#11 DSO Viewer AZ

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Posted 14 September 2021 - 08:51 PM

Actually, no, and I have no plans to.  I don't have anything against a straight thru finder but my neck does.  You will notice in the picture that the Telrad is mounted on a 4 inch riser.  If I try to look through the Telrad mounted without the riser my neck lets me know real quick through pain and almost locking up that I should not do that.  With the riser I experience no pain or discomfort.  With the RACI no pain or discomfort.  The Telrad puts me either right on top of my target or on top of the visible star pattern I need to see to begin zeroing in with the RACI and then to an appropriate eyepiece.  The RACI is a Celestron 9X50 remounted into an Explore Scientific mount.  I already had the RACI and have seen no reason to replace it.  I see others post about finders with replaceable eyepieces.  If I did not already have the Celestron I would consider one with a replaceable eyepiece.  

I learned a long time ago, don’t risk the neck! Fascinating to have the telrad that high but that makes perfect since. And something to keep in mind on this adventure. Great insight, Thanks!



#12 turtle86

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Posted 14 September 2021 - 09:04 PM

Here's another thing that's worth considering. It's a correct view spotting scope that has the nifty feature of on-the-fly adjustable deviation and also rotates in that mounting bracket --- all without losing pointing and no tools needed... a breeze for perfect ergonomics at all pointings in the hemisphere. It's also zoom and the eyepiece is dedicated. perfect as a finder/viewer.     Tom

 

That looks like an awesome option!



#13 Jon Isaacs

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Posted 14 September 2021 - 10:20 PM

Here's another thing that's worth considering. It's a correct view spotting scope that has the nifty feature of on-the-fly adjustable deviation and also rotates in that mounting bracket --- all without losing pointing and no tools needed... a breeze for perfect ergonomics at all pointings in the hemisphere. It's also zoom and the eyepiece is dedicated. perfect as a finder/viewer.     Tom

 

I am not sure how much star hopping you do, I am a star hopper 100%.  For me, this would be a very poor choice for a finder. Here are some of the difficulties:

 

- Maximum field of view:  1.8 degrees.  This is not much wider than the 1.3 degrees possible with a 18 inch F/4.5 and the 40 mm ES 68 degree.  

 

- No cross hairs.

 

- Difficult to align.  For star hopping, precise alignment with the main scope is critical.  

 

I spend a lot of time observing from the high desert with my 16 inch and 22 inch as well as from from my backyard in San Diego.  So far this year, I have logged 136 nights.. All star hopping.  What I have found works for me:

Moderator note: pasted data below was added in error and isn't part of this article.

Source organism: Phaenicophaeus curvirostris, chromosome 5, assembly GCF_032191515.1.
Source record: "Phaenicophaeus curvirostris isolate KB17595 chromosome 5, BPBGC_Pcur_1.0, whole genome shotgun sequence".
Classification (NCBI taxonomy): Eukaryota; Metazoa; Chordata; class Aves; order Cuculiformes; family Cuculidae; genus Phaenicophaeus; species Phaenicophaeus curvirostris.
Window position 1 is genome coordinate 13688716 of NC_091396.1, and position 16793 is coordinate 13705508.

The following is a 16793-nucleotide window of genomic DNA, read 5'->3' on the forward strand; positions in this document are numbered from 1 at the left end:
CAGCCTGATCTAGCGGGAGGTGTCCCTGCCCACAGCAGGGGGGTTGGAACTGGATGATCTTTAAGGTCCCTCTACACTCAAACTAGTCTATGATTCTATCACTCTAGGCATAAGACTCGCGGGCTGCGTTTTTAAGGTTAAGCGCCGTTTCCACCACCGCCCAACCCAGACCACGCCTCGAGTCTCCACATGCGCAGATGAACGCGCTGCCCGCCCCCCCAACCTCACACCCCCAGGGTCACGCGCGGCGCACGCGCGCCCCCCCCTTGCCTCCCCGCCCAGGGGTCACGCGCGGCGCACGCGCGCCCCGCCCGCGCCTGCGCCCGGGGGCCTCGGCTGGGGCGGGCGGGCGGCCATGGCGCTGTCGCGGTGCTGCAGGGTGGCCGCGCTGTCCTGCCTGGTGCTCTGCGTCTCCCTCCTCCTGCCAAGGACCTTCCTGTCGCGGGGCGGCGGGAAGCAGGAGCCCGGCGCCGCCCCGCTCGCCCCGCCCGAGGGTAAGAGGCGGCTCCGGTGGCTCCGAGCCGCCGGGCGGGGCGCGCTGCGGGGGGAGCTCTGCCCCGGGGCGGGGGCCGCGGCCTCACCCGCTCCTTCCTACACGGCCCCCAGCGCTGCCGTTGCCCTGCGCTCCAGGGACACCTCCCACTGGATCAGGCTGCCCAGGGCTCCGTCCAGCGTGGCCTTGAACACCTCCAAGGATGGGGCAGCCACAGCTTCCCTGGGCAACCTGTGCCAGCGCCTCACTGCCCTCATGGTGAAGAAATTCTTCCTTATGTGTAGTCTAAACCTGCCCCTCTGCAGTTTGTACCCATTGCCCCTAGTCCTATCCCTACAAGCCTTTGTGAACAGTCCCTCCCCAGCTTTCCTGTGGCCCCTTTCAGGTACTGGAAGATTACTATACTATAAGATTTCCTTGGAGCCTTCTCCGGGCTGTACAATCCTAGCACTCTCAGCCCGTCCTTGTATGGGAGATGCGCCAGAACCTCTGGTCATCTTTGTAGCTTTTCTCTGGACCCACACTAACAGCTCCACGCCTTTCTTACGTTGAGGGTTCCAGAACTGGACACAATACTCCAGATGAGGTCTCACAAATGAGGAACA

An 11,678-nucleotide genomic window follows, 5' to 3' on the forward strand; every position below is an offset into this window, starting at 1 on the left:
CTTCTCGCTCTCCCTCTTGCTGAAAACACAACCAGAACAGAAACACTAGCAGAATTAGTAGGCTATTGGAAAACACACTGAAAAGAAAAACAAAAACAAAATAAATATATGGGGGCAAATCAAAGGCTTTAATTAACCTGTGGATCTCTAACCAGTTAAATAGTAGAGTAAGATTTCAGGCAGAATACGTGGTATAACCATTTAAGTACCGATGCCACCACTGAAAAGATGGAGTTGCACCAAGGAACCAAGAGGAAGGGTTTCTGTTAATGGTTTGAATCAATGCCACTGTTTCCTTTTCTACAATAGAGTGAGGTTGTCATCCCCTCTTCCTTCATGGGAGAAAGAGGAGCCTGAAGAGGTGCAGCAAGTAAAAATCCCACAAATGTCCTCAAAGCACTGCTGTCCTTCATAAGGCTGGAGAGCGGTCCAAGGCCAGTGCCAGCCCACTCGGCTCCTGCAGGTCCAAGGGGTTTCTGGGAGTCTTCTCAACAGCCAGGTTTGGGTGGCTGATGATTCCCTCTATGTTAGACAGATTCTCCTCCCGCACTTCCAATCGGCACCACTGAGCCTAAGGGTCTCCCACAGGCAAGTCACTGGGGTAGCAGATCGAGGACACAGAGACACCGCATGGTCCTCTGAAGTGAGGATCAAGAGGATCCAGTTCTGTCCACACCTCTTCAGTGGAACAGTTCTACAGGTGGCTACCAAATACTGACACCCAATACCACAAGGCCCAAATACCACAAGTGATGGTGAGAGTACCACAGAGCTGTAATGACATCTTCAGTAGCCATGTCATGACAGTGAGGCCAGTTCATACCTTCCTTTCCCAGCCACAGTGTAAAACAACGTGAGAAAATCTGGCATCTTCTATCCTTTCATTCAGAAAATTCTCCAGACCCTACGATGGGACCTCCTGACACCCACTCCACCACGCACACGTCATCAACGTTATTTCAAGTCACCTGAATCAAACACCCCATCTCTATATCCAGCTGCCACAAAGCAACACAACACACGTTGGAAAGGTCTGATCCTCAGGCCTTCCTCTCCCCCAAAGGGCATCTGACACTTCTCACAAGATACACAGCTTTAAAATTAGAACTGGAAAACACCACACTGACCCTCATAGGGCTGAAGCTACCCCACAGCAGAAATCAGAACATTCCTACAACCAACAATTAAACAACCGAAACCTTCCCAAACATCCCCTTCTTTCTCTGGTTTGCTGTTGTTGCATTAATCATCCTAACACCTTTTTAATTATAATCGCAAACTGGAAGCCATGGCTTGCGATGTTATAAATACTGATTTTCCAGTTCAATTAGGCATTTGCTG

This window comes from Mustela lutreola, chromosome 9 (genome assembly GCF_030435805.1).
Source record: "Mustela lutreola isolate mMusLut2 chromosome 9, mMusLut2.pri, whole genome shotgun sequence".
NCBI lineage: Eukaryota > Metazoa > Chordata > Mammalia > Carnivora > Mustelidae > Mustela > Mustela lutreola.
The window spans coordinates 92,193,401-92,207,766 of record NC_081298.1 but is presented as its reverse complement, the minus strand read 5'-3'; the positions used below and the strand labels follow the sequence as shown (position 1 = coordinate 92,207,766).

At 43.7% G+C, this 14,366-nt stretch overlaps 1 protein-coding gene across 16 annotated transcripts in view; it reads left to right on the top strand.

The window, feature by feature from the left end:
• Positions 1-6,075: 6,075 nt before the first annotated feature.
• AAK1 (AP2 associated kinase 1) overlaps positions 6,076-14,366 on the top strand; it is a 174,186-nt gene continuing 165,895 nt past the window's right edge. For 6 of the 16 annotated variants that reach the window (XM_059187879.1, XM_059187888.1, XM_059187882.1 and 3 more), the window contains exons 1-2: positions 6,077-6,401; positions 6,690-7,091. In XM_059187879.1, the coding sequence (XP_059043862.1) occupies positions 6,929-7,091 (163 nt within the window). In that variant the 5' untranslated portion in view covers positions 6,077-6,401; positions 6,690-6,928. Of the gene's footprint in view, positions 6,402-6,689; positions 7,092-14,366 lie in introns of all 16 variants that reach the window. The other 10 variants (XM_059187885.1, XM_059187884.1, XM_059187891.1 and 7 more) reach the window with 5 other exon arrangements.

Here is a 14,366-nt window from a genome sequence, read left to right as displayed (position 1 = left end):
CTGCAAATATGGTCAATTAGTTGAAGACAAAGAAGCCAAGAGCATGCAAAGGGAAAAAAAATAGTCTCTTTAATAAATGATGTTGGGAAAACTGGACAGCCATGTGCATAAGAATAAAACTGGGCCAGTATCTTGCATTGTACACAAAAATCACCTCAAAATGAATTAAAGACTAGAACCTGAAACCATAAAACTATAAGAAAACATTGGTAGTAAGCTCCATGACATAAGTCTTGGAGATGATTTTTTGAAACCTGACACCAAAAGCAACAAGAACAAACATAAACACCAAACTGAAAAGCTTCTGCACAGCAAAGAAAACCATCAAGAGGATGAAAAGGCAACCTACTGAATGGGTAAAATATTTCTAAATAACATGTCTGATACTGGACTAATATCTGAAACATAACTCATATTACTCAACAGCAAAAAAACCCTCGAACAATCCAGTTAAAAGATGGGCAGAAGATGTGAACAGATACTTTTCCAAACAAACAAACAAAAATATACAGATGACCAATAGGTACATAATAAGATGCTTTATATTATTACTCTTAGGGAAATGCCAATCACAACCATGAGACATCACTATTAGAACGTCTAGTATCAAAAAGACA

-  For me, the absolute minimum field of view for a finder scope is 4.0 degrees and I very much prefer 6 degrees or more.

 

-  I want a finder eyepiece with cross hairs that is quite well corrected and can be rotated so I can align the cross hairs with the altitude and azimuth cross hairs of the scope.  Ideally, the finder uses 1.25 inch eyepieces.  

 

This is what I use:

 

- 50 mm StellarVue RACI finder.  It has a 200 mm focal length and decent optics.  I am using the StellarVue rings, I use this with all my scopes.  I have 70 mm and 80mm RACI finders but I find I am more effective with the 50mm because of the wider field of view. There are plenty of stars to see.

 

StellarVue finder on 22 inch.jpg

 

- My primary finder eyepiece is an Explore Scientific 20mm 68degree with custom (hand made by me) cross-hairs.  This provides about 6.4 degrees at 10x.  It's not sharp across the field but sharper than any finder eyepiece I could buy.  I also have a 24mm TeleVue wide field fitted with cross hairs that provides a 6.8 degree field at 8.3x.  

 

-  I use SkySafari Pro on a Tablet. I align the finder by first centering it and then to the alt-az axes of the sky and scope.  On a Dob, the focuser of an RACI finder is not typically pointed vertically or horizontally so what seems like up-down and right-left in the finder is not.  By aligning the cross-hairs with the axes of the scope, I know what up-down and right-left are.  This is a post where I discuss this and how I plan a star hop:

 

https://www.cloudyni.../#entry11327469

 

With these techniques, very often I will be using 160x-260x as my "finder eyepiece" in my 16 inch and 216x-350x in the 22 inch.  These are Ethos eyepieces so they offer a wide field of view but the true fields are quite narrow, ranging from about 0.6 degrees to about 0.28 degrees.  That advantage of precise star hopping with the finder is that I am able to use high magnifications in the main scope so I can see those tiny faint galaxies and planetary's that would not be visible at lower magnifications.

 

Anyway, this is what works for me. 

 

Jon


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#14 CHASLX200

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Posted 15 September 2021 - 06:04 AM

I am not sure how much star hopping you do, I am a star hopper 100%.  For me, this would be a very poor choice for a finder. Here are some of the difficulties:

 

- Maximum field of view:  1.8 degrees.  This is not much wider than the 1.3 degrees possible with a 18 inch F/4.5 and the 40 mm ES 68 degree.  

 

- No cross hairs.

 

- Difficult to align.  For star hopping, precise alignment with the main scope is critical.  

 

I spend a lot of time observing from the high desert with my 16 inch and 22 inch as well as from from my backyard in San Diego.  So far this year, I have logged 136 nights.. All star hopping.  What I have found works for me: